California beach cleaner’s land speed record adventure for BBC TV documentary

Chris Ireland, of California, went to Bonneville Salt Flats, Utah, USA to be filmed by a BBC crew completing speed trials in August 2012. Chris Ireland, of California, went to Bonneville Salt Flats, Utah, USA to be filmed by a BBC crew completing speed trials in August 2012.

Friday, January 4, 2013
11:03 AM

It is a hallowed ground where more than a dozen land speed records have been set - and broken.

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Chris Ireland from California near Ormesby who attempted the land speed record on the Bonneville Salt Flats in the USA.
Pictured in his workshop where he's building his new bike.

Picture: James BassChris Ireland from California near Ormesby who attempted the land speed record on the Bonneville Salt Flats in the USA. Pictured in his workshop where he's building his new bike. Picture: James Bass

Bonneville Salt Flats, Utah, USA, is the dried lake bed where Sir Malcom Campbell became the world’s fastest man in 1935 when his car Bluebird hit 300mph, and in 1965 American Craig Breedlove reached 600.6mph in his car Spirit of America.

And last summer a motley crew of Norfolk bikers decided to follow in their footsteps - and tyre marks - accompanied by a BBC documentary crew.

Beach cleaner Chris Ireland, 61, lives in a cliff-top bungalow in California, on the Norfolk coast.

He used to run a motorcycle shop in Southtown Road, Great Yarmouth and later a firm making “unusual vehicles” in Battery Road.

Chris Ireland, of California, went to Bonneville Salt Flats, Utah, USA to be filmed by a BBC crew completing speed trials in August 2012.Chris Ireland, of California, went to Bonneville Salt Flats, Utah, USA to be filmed by a BBC crew completing speed trials in August 2012.

But he retired for a “blissful” life - with his job as California beach cleaner 100 yards from his doorstep.

But behind his garage door in sleepy California Crescent is a workshop to rival many a motorbike shop, where he still spends much of his time.

And when his friend suggested a trip to Bonneville, he could not resist.

“My mate had raced there in 2010 and was going back in 2012 and asked me if I wanted to go and watch,” revealed Chris. “But I don’t do watching and decided to build my own bike.

“I had an engine from a 1942 American Indian, left here at the end of the second world war, so the next 18 months were spent rebuilding it and building the bike, frame and all, in the small workshop at the side of my house.”

Every part of the bike was hand made and not one bit of the engine escaped modification, but that was no problem for Chris - who trained as a mechanic in Grantham where he was born.

“I’ve always owned an Indian motorcycle,” he explained. “I bought my first one when I was working a in the early 1970s and have owned quite a few.

“The world of motorcycling is pretty close-knit and it wasn’t long before we learned of four other bikes being built, so we organised a meeting.”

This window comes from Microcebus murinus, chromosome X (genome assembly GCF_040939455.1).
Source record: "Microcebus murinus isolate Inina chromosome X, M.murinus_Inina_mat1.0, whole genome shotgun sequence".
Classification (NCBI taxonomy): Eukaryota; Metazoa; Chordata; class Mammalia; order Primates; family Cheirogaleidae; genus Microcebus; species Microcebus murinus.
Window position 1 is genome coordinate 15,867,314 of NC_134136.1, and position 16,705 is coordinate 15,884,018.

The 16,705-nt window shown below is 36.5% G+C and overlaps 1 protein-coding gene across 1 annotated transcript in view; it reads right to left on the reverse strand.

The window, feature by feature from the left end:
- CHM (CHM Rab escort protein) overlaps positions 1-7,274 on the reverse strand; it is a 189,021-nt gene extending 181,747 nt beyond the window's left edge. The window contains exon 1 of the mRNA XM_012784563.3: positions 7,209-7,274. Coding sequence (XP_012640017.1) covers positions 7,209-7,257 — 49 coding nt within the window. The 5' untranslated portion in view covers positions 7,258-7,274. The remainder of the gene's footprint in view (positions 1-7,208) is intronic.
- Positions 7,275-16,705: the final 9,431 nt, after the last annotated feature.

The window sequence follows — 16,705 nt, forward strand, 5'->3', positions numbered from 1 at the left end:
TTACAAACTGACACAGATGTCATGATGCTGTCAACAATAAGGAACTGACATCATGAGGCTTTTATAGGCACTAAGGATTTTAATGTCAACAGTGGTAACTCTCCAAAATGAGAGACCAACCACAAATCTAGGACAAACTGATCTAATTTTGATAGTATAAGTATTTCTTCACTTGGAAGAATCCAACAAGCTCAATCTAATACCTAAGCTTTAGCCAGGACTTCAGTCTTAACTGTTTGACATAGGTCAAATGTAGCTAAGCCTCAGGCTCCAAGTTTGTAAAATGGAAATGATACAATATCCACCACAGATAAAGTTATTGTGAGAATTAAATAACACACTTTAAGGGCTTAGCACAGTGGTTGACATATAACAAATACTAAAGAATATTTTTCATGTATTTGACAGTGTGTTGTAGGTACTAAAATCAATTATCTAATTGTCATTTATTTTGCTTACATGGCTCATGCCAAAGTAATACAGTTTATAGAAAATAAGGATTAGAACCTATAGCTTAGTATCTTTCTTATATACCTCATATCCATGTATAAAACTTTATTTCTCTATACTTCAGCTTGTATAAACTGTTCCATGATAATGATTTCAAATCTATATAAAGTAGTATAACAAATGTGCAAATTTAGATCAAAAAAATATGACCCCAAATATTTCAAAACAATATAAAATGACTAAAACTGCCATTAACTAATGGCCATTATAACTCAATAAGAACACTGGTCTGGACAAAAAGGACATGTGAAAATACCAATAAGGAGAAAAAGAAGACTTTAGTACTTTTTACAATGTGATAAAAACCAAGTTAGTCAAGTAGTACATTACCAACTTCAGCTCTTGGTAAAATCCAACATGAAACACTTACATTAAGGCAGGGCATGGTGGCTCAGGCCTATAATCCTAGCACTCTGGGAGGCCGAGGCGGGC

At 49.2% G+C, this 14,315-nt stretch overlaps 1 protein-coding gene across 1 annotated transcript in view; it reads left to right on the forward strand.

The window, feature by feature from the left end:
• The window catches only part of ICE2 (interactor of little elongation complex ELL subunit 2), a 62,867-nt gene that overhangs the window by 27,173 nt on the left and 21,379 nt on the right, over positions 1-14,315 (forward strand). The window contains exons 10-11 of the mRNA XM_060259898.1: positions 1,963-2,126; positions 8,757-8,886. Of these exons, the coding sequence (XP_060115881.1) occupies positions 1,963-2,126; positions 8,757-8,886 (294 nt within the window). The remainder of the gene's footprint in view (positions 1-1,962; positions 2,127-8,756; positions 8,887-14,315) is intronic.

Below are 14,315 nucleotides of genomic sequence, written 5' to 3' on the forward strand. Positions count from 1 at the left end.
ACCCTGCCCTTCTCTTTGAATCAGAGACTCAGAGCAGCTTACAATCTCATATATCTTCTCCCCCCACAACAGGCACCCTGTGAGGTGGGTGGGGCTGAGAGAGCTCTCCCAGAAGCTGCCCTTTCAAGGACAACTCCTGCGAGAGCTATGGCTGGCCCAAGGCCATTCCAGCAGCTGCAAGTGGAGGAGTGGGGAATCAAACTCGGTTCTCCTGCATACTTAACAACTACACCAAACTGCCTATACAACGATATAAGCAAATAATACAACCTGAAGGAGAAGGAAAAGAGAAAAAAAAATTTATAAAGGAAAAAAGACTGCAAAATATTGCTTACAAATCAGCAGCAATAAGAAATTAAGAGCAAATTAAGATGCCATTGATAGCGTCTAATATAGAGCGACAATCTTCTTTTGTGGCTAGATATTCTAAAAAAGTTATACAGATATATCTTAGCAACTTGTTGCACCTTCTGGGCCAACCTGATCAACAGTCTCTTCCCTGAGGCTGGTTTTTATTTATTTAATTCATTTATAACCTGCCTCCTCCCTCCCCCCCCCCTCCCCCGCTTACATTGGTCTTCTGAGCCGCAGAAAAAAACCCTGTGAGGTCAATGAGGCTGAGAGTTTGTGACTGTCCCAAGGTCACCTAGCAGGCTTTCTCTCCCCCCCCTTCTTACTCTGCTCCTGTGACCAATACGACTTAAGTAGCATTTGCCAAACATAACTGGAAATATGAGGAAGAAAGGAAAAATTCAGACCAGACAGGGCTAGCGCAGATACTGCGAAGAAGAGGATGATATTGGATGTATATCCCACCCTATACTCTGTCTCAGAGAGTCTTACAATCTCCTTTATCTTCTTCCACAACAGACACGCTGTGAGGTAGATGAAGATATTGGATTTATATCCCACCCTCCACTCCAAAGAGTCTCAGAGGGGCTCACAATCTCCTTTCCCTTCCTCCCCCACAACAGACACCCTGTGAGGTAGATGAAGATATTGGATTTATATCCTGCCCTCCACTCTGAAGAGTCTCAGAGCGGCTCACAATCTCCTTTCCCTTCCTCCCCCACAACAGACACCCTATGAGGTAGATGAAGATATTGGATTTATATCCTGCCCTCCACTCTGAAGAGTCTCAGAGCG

The bikers decided to chip in to rent a shipping container, and around that time a BBC2 film producer got wind of the adventure and asked to tag along to film a documentary.

In June 2012, the six bikes came together in London and were loaded into a shipping container to set sail for New York.

From there the container was put on a freight train to Los Angeles, and at the end of July, 22 team members - riders, crew and friends - along with an 11-man film crew, flew out to collect them.

Once reunited with the bikes, they drove 650 miles in a convoy of hire-vans to Bonneville.

And when they arrived the desert landscape hit them.

“What a vast place,” recalled Chris. “It’s almost beyond imagination and you can actually see the curvature of the earth.

“The salt is dead flat and as hard as concrete, the pits were two miles long with four lanes, so effectively there were eight miles of vehicles with their crews working under canvas shelters.

“There were four courses, all dead straight and level, the temperature was around 120 degrees and Bonneville is over 4,000ft above sea level.”

With adjustments for humidity the bikers were racing at 7,600ft.

This saps engine power by 30pc due to the lack of oxygen, so Chris’ bike - which managed 120mph when tested in the UK - could only manage 81mph there.

But they were not trying to set a new record, and in speed trials the only person you race is yourself - to record the best speed you can with the vehicle you brought.

“It was still super-fast for a 70 year old engine that could just about manage 45mph when first built,” added Chris.

“The old girl proved to be 100pc reliable, a testament to the engineering skills I learned in good old Grantham, not missing a beat while some of the more modern bikes blew up.”

And he has clearly caught the bug - for he has already begun building a new bike powered by a supercharged Indian engine to return to “The Salt” in 2014.

A few neighbours got wind of Chris’ adventure when they spotted a film crew at his home, where he lives with partner Lynne and daughter Erin, 19.

Scenes were shot on the beach at California, by the village sign which the crew were “fascinated with” and in Ormesby where Chris first rode the bike on a bridleway.

You can also see footage of Chris on Youtube by typing in “Chris Ireland Bonneville 2012”.

Among the other bikers on the trip was Briz, a frame builder from Dereham, who took a 1,000cc Wes Lake bike he built himself.

And Chris has hailed his friends David and Shaun from Dereham and Jim from Scotland who flew out to act as pit crew at their own expense, and Shaun Taylor Racing for free use of dyno facilities to test the bikes.

The documentary, titled Speed Dreams - The Fastest Place on Earth, will air on BBC2 at 10pm on Sunday, January 6, with part two following on Sunday, January 13.

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